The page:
Speaking at a press event following a screening of episode one, master adaptor Davies and Suter (who plays ‘Young Stringer’ in the series) both spoke about the weighting towards more male (rather than female) nudity in the eight-part show.
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Asked about the increase in male nudity in shows like Sanditon and Beecham House, Suter responded: “Rightly — it’s been the wrong way around for a very long time. I also think you’re comparing apples and pears. I don’t think it’s the same thing when a man gets naked and a woman gets naked.”
“For me, I don’t mind it because it’s a question of objectification,” he added. “I put my face out on telly so I’ve already lost anonymity so if somebody sees my arse it doesn’t bother me that much, but a woman’s arse and a woman’s breast has far different cultural meaning than a man’s does so it’s hard to say.”
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Referring to a scene in which male characters strip off, Davies said: “As my wife has been saying, something she constantly says is that she has no objection to female nudity but she’d like to see a great deal more male nudity on the screen so I try to please her.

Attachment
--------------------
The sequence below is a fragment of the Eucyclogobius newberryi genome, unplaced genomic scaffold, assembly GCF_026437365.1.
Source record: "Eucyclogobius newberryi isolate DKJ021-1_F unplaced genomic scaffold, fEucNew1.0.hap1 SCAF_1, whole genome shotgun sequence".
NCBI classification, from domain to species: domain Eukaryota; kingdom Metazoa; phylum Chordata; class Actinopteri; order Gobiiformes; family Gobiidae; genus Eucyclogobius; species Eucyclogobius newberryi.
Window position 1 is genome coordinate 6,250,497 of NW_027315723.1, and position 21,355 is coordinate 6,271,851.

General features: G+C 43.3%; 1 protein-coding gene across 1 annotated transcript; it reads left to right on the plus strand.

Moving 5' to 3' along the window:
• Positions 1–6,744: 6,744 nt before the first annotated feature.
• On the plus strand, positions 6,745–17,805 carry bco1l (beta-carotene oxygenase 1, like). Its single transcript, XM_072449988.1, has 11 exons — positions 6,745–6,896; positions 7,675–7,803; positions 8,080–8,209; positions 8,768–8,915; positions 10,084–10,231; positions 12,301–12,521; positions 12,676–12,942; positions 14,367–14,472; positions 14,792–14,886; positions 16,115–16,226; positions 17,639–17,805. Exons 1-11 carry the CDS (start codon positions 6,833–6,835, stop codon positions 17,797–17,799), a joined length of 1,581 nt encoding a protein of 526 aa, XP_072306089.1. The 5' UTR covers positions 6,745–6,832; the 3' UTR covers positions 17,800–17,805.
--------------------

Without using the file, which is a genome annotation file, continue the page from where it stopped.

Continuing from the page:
“And I never think of the sensitivities of the poor guy. I thought it looked so beautiful, particularly Arthur [Parker, played by Turlough Convery] scrambling out of his clothes.”
Suter added: “It’s so effective and emotive it would be wrong to say there should be no naked bodies. Because a naked body tells so much it’s very compelling to watch, the question is whether the writing makes it legitimate, because if it’s not it’s so obvious, very distracting when you go, ‘ah this is for numbers’, but I think in that scene it’s good and it really, really works. Done right, I think that’s the important point…if you’re going to include it you need to include it well and smartly.”
Sanditon will air in eight parts on ITV in autumn 2019